An important meeting last week was with Sir Bruce Keogh, the NHS’ clinical director, and the rest of his team who are responsible for the investigation into the ‘higher than average’ mortality rates at the Blackpool Vic. This a tricky area, and it is easy for scare stories to get out of control, so my first point would be to urge caution about the use of this data – as Sir Bruce did to me. The data doesn’t mean that the Vic is dangerous – far from it. The figures raise questions to ask rather than meaning a conclusion has already been reached.
Standardised mortality rates are a measure of how you would expect the average hospital with the average population to perform – and if a hospital is at variance with these, then it can be for a whole host of reasons which have nothing to do with theactual quality of care in the hospital. I know that nowhere is perfect, and Blackpool has its share of complaints. But many issues involve the state of public health locally, the fact the local population is above average in terms of elderly, and I know my constituency has more people living in a household with a long-term medical condition than any other. So I was pleased to hear that the investigation is seeking to assess the way in which the whole local health economy works, rather than just examining the hospital in isolation. Let’s wait and see what the review says about the wider picture, and I have urged Sir Bruce to liaise with the local Healthwatch and other patient groups.
This message was reinforced by the Disability Information Day at St Anne’s Church in Greenlands last Friday which I dropped by to have a look round – a reminder of the host of local charities that provide support for people with a whole range of conditions. When the worst news strikes, and we receive a diagnosis that may be quite shocking, it often takes time to sink in that there are sources of reassurance out there from people who may share a condition. It’s always worth contacting the Independent Living Centre or your specialist at the time to get in touch, as no-one should have to face a long-term condition alone.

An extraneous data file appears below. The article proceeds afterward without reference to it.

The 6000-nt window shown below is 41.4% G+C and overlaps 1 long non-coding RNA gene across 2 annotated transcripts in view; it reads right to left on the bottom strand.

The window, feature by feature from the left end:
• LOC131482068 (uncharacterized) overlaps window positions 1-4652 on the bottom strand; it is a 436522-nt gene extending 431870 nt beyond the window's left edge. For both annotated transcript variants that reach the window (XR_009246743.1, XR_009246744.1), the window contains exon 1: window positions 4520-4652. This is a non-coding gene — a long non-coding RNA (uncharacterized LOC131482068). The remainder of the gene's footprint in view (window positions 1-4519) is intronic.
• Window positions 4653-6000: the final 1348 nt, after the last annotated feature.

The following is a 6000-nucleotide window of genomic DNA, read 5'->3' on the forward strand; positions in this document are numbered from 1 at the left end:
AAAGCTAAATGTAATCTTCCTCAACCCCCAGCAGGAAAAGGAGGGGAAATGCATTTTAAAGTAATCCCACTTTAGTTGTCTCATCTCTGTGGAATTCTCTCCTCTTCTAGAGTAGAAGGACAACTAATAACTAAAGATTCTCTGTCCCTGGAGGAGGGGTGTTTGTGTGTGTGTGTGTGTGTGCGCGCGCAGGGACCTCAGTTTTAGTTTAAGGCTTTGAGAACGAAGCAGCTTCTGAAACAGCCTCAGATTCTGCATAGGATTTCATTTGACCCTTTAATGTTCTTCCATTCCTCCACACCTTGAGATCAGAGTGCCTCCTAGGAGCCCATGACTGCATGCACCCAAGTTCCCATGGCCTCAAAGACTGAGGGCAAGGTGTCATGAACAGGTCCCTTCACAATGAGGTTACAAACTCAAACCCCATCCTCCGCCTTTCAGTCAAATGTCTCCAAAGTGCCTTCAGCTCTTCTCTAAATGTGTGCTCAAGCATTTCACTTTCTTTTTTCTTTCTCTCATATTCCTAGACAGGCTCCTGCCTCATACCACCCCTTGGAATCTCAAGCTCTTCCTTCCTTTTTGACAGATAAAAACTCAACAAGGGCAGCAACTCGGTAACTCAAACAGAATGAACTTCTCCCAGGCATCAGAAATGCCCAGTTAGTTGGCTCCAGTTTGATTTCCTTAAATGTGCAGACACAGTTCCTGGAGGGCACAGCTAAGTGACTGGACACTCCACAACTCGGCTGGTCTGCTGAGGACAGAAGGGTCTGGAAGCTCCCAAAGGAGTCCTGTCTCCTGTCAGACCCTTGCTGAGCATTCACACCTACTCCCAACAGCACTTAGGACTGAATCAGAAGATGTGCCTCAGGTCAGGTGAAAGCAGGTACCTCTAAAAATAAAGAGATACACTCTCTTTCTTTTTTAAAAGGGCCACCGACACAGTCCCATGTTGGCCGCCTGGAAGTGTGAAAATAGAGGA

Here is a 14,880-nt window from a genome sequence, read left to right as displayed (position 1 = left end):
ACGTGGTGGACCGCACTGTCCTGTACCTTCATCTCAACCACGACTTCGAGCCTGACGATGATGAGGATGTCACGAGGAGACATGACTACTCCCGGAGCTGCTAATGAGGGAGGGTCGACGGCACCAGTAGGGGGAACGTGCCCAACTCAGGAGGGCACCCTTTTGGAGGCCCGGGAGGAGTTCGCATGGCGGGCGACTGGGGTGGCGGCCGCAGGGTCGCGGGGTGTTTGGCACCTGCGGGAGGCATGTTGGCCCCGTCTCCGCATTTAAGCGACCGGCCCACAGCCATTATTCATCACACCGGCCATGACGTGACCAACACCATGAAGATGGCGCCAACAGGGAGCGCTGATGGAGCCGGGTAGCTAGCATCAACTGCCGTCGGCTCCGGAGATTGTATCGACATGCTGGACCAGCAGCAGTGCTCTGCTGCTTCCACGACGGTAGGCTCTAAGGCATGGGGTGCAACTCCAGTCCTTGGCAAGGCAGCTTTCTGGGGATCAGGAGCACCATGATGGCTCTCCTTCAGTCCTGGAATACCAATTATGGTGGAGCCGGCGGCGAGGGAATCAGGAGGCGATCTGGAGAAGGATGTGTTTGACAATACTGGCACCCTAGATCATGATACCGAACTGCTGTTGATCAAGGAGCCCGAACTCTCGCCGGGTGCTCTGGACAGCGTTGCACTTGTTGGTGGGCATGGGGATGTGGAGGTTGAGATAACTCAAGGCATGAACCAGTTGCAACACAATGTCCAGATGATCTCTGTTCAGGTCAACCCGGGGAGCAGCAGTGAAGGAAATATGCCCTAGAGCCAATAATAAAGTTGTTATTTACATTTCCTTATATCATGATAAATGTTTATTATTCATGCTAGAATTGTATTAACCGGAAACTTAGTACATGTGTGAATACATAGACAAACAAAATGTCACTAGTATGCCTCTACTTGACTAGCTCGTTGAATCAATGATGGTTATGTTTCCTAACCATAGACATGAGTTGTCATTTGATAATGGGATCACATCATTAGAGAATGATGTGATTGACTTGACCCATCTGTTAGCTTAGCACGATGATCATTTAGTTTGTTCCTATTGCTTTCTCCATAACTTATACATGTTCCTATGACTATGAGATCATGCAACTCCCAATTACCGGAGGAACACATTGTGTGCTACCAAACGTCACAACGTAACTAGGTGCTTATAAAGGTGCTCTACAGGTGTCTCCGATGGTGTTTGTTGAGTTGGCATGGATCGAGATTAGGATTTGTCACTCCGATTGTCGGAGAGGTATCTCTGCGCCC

I then went on to Lytham to give my support to David Haythornthwaite’s St George’s Day Festival at the lunch he had organised. It seems so obvious, but I still struggle to understand why St George’s Day is not a Bank Holiday in England when the other ‘home nations’ get that. And I know that we have May Bank Holiday – but I still think we should have one for the day itself. It was a cracking occasion in aid of three causes very close to Fylde hearts – the Army Benevolent Fund, Donna’s Dream House and Trinity Hospice.
The latter two also popped up as recipients at my later appearance at Blackpool’s Masonic Hall where I was the guest of honour for their ‘giving night’ which saw £47,000 donated to a vast range of local and national causes selected by lodge members. All the charities who attended had a few minutes to tell us a bit about themselves – it was rather like speed dating – and I certainly came away with a newer, longer list of charities still to meet! The charitable aspect of the Masonic organisation is often overlooked or little-known, and they deserve credit for their generosity.
I was also delighted a bit earlier that day to attend the opening of the new Blackpool Rangers JFC clubhouse, changing rooms and car park – all done thanks to a combination of Government-funding channelled through the Football Foundation (alongside the FA), as well as the Council and local ward councillors’ budgets. It’s avery luxurious set-up in the function room, and the car park will be greatly welcomed by both users and neighbours to help reduce off-street parking. The Gala Field is one of many local pitches used by the youth teams around Blackpool, and it’s good to see the Football Foundation taking such an interest in supporting youth football locally. We might not often think about junior football, but quite often, the coaches might be the only male role model in the lives of some young boys – and for that alone, I think it’s worthwhile investment, before we even get on to the sporting contribution. The greatest amount of praise should go to their Chairman Steve Simms who has shepherded the project through from start to finish, and has delivered quality at the best value possible. He claimed to have had a few sleepless nights, but I hope that the pleasure on the faces of the boys as they got to use the new facilities will tell him it was all well worthwhile.